Kind of Blue isn't merely an artistic highlight for Miles Davis, it's an album that towers above its peers, a record generally considered as the definitive jazz album. To be reductive, it's the Citizen Kane of jazz -- an accepted work of greatness that's innovative and entertaining. That may not mean it's the greatest jazz album ever made, but it certainly is a universally acknowledged standard of excellence. Why does Kind of Blue posses such a mystique? Perhaps it's that this music never flaunts its genius. It lures listeners in with the slow, luxurious bassline and gentle piano chords of "So What." From that moment on, the record never really changes pace -- each tune has a similar relaxed feel, as the music flows easily. Yet Kind of Blue is more than easy listening. It's the pinnacle of modal jazz -- tonality and solos build from chords, not the overall key, giving the music a subtly shifting quality. All of this doesn't quite explain why seasoned jazz fans return to this record even after they've memorized every nuance. They return because this is an exceptional band - Miles, Coltrane, Bill Evans, Cannonball Adderly, Paul Chambers, Jimmy Cobb, and Wynton Kelly -- one of the greatest in history, playing at the peak of its power. As Evans said in the original liner notes for the record, the band did not play through any of these pieces prior to recording. Davis laid out the themes and chords before the tape rolled, and then the band improvised. The end results were wondrous, filled with performances that still crackle with vitality. Few albums of any genre manage to work on so many different levels, but Kind of Blue does. It can be played as background music, yet it amply rewards close listening. It is advanced music that is extraordinarily enjoyable. It may be a stretch to say that if you don't like Kind of Blue, you don't like jazz -- but it's hard to imagine it as anything other than a cornerstone of any jazz collection.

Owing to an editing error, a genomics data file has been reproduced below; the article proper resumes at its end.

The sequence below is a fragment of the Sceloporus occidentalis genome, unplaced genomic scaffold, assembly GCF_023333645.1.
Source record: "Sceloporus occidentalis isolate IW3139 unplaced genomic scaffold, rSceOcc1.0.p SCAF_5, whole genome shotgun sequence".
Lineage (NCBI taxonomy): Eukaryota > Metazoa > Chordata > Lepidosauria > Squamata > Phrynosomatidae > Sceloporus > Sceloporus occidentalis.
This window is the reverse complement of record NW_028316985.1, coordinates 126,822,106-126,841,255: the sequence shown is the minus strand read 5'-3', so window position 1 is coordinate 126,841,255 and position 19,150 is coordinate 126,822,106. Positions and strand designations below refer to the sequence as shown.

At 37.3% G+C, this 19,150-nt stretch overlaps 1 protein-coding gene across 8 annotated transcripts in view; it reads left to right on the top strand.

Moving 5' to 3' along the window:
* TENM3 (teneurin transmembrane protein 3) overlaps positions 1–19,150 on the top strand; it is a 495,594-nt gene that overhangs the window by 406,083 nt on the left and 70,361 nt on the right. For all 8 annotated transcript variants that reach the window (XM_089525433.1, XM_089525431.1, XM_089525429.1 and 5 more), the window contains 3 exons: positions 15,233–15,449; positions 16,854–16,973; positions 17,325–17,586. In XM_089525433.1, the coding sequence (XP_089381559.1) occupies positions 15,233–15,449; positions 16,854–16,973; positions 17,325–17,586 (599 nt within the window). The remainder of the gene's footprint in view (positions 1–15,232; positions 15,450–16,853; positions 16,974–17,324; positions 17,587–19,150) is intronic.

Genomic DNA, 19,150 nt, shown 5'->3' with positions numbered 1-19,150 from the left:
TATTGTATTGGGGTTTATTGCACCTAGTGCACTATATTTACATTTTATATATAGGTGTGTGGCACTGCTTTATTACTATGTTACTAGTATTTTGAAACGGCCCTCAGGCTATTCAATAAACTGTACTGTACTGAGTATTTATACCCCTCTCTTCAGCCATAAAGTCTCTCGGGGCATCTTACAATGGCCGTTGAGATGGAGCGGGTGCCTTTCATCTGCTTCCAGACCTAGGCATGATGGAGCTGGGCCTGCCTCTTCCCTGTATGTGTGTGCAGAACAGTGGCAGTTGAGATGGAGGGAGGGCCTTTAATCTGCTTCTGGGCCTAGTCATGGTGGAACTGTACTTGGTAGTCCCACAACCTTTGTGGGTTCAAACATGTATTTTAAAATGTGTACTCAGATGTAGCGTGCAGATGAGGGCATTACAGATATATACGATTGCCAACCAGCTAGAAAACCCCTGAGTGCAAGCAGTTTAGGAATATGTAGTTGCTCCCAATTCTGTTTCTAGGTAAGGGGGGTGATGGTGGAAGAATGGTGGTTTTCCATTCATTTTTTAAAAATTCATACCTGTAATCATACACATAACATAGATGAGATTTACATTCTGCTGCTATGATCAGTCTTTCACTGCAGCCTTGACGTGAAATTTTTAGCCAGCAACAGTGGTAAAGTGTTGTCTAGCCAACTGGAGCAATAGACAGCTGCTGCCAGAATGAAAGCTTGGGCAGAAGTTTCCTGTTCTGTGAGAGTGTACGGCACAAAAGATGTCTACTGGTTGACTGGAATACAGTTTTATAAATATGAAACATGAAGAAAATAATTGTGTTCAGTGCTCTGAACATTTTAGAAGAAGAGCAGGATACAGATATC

Factory Sealed (New)
Limited edition Blue Coloured Vinyl
Miles Davis "Kind Of Blue"
AllMusic Review by Stephen Thomas Erlewine